“After he had ended praying, and had in this remembered all that had ever been connected with him, small and great, noble and obscure, and the whole universal church throughout the world, when the hour came for him to go, they placed him upon an ass and conducted him to the city, it being a great Sabbath-day. He was met by Herod, who was the irenarch, and his father Nicetes; who, taking him into their vehicle, persuaded him to take a seat with them, and said, ‘For what harm is there in saying Lord Cæsar, and to sacrifice, and thus save your life?’ He, however, did not at first make any reply; but as they persevered, he said, ‘I shall not do what you advise me.’ Failing, therefore, to persuade him, they uttered dreadful language, and thrust him down from the car with great vehemence, so that as he descended from the car he sprained his thigh. But not at all moved from his purpose, as if nothing had happened, he eagerly went on, and was conducted to the stadium. But as there was so great an uproar in the place that not many could hear, a voice came from heaven to Polycarp as he entered the stadium: ‘Be strong, Polycarp, and contend manfully.’ No one saw who it was that spoke; but the voice itself was heard by many of our brethren. When he was led forward, however, a great tumult arose among those that heard Polycarp was taken. At length, as he advanced, the proconsul asked him whether he was Polycarp, and he answering that he was—he persuaded him to renounce Christ, saying, ‘Have a regard for your age,’ and adding similar expressions, such as is usual for them to employ; he said, ‘Swear by the genius of Cæsar. Repent; say, Away with those that deny the gods.’ But Polycarp, with a countenance grave and serious, and contemplating the whole multitude that were collected in the stadium, beckoned with his hand to them, and with a sigh looked up to heaven, and said, ‘Away with the impious.’ As the governor, however, continued to urge him, and said, ‘Swear, and I will dismiss you. ‘Revile Christ!’ Polycarp replied; ‘Eighty and six years have I served him, and he never did me wrong; and how can I now blaspheme my King that has saved me?’ The governor still continuing to urge him, and again saying, ‘Swear by the genius of Cæsar,’ Polycarp replied, ‘If you are so vain as to think that I should swear by the genius of Cæsar, as you say, pretending not to know who I am, hear my free confession. I am a Christian. But if you wish to learn what the doctrine of Christianity is, grant me a day and listen to me.’ The proconsul said, ‘Persuade the people.’ Polycarp replied, ‘I have thought proper to give you a reason; for we have been taught to give magistrates and powers appointed by God, the honour that is due to them, as far as it does not injure us; but I do not consider those the proper ones before whom I should deliver my defence.’ The proconsul said, ‘I have wild beasts at hand, I will cast you to these unless you change your mind.’ He answered, ‘Call them. For we have no reason to repent from the better to the worse, but it is good to change from wickedness to virtue.’ He again urged him: ‘I will cause you to be consumed by fire, should you despise the beasts, and not change your mind.’ Polycarp answered, ‘You threaten fire that burns for a moment, and is soon extinguished, for you know nothing of the judgment to come, and the fire of eternal punishment reserved for the wicked. But why do you delay? Bring what you wish.’ Making these, and many other similar declarations, he was filled with confidence and joy, and his countenance was brightened with grace; so that he not only continued undismayed at what was said to him, but on the contrary, the governor, astonished, sent the herald to proclaim in the middle of the stadium, ‘Polycarp confesses that he is a Christian.’ When this was declared by the herald, all the multitude, Gentiles and Jews dwelling at Smyrna, cried out, ‘This is that teacher of Asia, the father of the Christians, the destroyer of our gods; he that teaches multitudes not to sacrifice, not to worship. Saying this, they cried out, and asked Philip the Asiarch, to let loose a lion upon Polycarp. But he replied, that he was not permitted, as he had already completed the exhibition of the chase in the amphitheatre. They all cried out together, that Polycarp should be burnt alive. For it seemed necessary that the vision which he saw on his pillow should be fulfilled; when seeing it on fire whilst he prayed, he turned to those few faithful friends with him, and said prophetically, ‘I must be burnt alive.’ These things were executed, however, with such haste that they were no sooner said than done. The crowd, however, forthwith collected wood and straw from the shops and baths; and the Jews, as usual, most freely offered their services for this purpose. But when the pile was prepared, laying aside all his clothes, and loosing his girdle, he attempted also to take off his shoes, which he had not been in the habit of doing before, as he always had some one of the brethren, that were soon at his side, and rivalled each other in their services to him; for he had always been treated with great respect on account of his exemplary life, even before his gray hairs. Immediately he was surrounded by the instruments of death prepared for the funeral pyre. As they were on the point of securing him with spikes, he said, ‘Let me be thus. For he that gives me strength to bear the fire, will also give me power without being secured by you with these spikes, to remain unmoved on the pyre.’ They, therefore, did not nail him, but merely bound him to the stake. But he, closing his hands behind him, and bound to the stake as a noble victim selected from the great flock, an acceptable sacrifice to Almighty God, said: ‘Father of thy well-beloved and blessed Son Jesus Christ, through whom we have received the knowledge of thee, the God of angels and powers, and all creation, and of all the family of the righteous, that live before thee, I bless thee that thou hast thought me worthy of the present day and hour, to have a share in the number of the martyrs and in the cup of Christ, unto the resurrection of eternal life, both of the soul and body, in the incorruptible felicity of the Holy Spirit; among whom may I be received in thy sight, this day, as a rich and acceptable sacrifice, as thou the faithful and true God hast prepared, hast revealed and fulfilled. Wherefore, on this account, and for all things I praise thee, I bless thee, I glorify thee, through the eternal high priest, Jesus Christ, thy well-beloved Son; through whom glory be to thee with him in the Holy Ghost, both now and for ever. Amen.’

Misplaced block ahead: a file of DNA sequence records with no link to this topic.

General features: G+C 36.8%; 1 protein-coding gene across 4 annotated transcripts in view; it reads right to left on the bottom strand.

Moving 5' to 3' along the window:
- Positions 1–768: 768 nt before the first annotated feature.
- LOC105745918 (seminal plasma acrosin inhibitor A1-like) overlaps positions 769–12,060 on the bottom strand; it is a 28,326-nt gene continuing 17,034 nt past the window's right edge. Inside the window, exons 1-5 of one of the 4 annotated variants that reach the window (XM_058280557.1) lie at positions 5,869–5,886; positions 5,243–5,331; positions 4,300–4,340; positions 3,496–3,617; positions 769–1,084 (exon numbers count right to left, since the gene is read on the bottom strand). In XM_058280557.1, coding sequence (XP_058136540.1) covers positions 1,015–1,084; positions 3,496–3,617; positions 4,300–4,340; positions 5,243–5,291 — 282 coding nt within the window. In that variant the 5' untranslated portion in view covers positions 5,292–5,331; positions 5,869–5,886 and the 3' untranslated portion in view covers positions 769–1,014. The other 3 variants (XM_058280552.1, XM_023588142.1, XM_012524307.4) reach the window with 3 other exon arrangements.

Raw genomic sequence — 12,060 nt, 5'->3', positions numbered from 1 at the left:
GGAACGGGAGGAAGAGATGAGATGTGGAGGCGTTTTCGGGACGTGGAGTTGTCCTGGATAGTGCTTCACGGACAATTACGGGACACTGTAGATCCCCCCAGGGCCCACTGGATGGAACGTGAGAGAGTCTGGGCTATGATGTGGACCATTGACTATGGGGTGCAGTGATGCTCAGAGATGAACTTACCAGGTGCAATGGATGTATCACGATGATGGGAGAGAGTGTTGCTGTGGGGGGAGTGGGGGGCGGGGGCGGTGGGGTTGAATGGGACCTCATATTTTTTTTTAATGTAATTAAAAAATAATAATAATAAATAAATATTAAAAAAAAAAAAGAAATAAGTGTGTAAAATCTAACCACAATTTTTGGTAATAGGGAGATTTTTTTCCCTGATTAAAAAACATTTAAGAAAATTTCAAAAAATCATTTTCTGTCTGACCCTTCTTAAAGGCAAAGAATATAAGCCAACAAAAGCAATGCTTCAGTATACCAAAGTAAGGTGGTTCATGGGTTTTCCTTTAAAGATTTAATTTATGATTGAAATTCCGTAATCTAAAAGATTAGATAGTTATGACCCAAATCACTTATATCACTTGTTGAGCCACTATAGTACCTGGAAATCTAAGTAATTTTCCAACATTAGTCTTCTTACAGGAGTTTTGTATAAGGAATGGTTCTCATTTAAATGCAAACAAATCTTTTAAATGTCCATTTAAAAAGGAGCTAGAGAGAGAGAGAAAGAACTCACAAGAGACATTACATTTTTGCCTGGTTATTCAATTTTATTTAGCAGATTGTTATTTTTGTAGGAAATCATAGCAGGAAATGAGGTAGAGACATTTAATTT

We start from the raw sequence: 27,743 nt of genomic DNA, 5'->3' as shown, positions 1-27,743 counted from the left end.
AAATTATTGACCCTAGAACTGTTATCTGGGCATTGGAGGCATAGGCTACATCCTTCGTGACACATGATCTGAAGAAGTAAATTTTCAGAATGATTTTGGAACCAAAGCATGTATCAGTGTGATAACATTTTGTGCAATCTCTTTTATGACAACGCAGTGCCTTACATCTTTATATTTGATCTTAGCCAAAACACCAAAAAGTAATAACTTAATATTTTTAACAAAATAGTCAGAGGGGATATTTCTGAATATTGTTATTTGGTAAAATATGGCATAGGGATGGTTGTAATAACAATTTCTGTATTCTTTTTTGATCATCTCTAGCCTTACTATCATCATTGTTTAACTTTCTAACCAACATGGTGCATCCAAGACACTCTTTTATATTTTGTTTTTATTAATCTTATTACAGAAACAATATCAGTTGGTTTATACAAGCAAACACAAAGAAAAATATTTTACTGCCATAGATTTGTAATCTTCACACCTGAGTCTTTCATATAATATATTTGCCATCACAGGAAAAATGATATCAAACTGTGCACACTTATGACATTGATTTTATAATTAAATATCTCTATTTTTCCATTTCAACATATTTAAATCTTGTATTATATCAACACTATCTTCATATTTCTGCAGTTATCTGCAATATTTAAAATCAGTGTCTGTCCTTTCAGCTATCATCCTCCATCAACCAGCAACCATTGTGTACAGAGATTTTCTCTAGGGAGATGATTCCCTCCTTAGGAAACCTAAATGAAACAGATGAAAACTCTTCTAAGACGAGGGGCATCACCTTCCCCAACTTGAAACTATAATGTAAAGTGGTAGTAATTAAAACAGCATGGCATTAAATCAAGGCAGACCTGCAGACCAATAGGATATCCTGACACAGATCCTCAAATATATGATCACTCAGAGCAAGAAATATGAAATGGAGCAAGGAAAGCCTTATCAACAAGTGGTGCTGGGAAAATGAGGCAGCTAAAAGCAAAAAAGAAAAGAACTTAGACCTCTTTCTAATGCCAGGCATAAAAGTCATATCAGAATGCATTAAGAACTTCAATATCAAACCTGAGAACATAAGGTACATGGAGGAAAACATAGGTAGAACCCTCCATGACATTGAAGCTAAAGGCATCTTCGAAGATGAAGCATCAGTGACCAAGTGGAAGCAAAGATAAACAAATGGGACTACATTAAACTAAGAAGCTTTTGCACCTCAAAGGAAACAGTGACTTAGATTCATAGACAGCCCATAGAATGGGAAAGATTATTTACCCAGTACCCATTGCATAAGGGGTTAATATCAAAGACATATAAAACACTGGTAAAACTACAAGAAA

“After he had repeated Amen, and had finished his prayer, the executioners kindled the fire. And when it arose in great flames, we saw a miracle, those of us who were privileged to see it, and who, therefore, were preserved to declare the facts to others. For the flames presented an appearance like an oven, as when the sail of a vessel is filled with the wind; and thus formed a wall around the body of the martyr. And he was in the midst not like burning flesh, but like gold and silver purified in the furnace. We also perceived a fragrant odour, like the fumes of incense, or some other precious aromatic drugs. At length the wicked persecutors, seeing that the body could not be consumed by fire, commanded the executioner to draw near to him and to plunge his sword into him, and when he had done this, such a quantity of blood gushed forth that the fire was extinguished; so that the whole multitude were astonished that such a difference should be made between the unbelievers and the elect, of whom this one, bishop of the catholic church in Smyrna, was the most admirable, apostolical, and prophetical teacher of our times; for every word that he uttered, was either fulfilled or will yet be fulfilled. But that envious and malignant adversary, that wicked enemy of all the righteous, seeing the lustre of his martyrdom, his uniform walk and conversation, and now his crown of immortality, and his indisputable prize, had provided that not even his corpse could be obtained by us, though many of us eagerly wished it, so as to have communion with the sacred body. Some, therefore, secretly engaged Nicetas, the father of Herod and brother of Dalee, to go to the governor, so as not to give the body, lest, said they, abandoning him that was crucified, they should begin to worship Polycarp. And this they said on the suggestion and urging of the Jews, who were also watching and looking out whilst we were preparing to take him from the fire; not knowing, however, that we can never abandon Christ, who suffered for the salvation of all who are saved out of the whole world; nor ever worship any other. For him we worship as the Son of God; but the martyrs we deservedly love as the disciples and imitators of our Lord, on account of their exceeding love to their king and master, of whom may we only become true associates and fellow-disciples. The centurion then seeing the contention of the Jews, placed the body in the midst of the fire, and burnt it according to the custom of the Gentiles. Thus, at last, taking up his bones, more valuable than precious stones, and more tried than gold, we deposited them where it was proper they should be. There, also, as far as we can, the Lord will grant us to collect and celebrate the natal day of his martyrdom in joy and gladness, both in commemoration of those who finished their contest before, and to exercise and prepare those that shall hereafter.” Such is the account respecting the blessed Polycarp, who, together with the twelve from Philadelphia, was crowned a martyr; he, however, is chiefly remembered by all, insomuch that he is spoken of by the Gentiles in every place.

Of such an end, then, was the admirable and apostolic Polycarp deemed worthy, according to the account which the brethren in Smyrna recorded in the epistle that we have quoted. In this same epistle, respecting him, other martyrdoms are also recorded, which took place in the same city, and about the time of Polycarp’s death. Among these, also, was Metrodorus, a follower of Marcion’s error, but who appears to have been a presbyter, and who was committed to the flames. A very celebrated martyr of those times was Pionius. Those who feel inclined to be informed respecting him, we refer to that epistle that has been embodied in the work on the ancient martyrs collected by us, in which is given a very full account of his particular confessions, of the freedom with which he spoke, and of his defence of the faith before the people and rulers. Also his instructive exhortations; moreover his strong invitations to those that fell away under the temptation of persecution, the consolations which he presented to the brethren that came into him in prison, what excruciating tortures he also endured besides, when lie was secured with spikes, his firmness on the pile, and after all his extraordinary sufferings, his death. There are also, records extant of others that suffered martyrdom in Pergamus, a city of Asia. Of these we mention only Carpus and Papylus, and a woman named Agathonice; who, after many illustrious testimonies given by them, gloriously finished their course.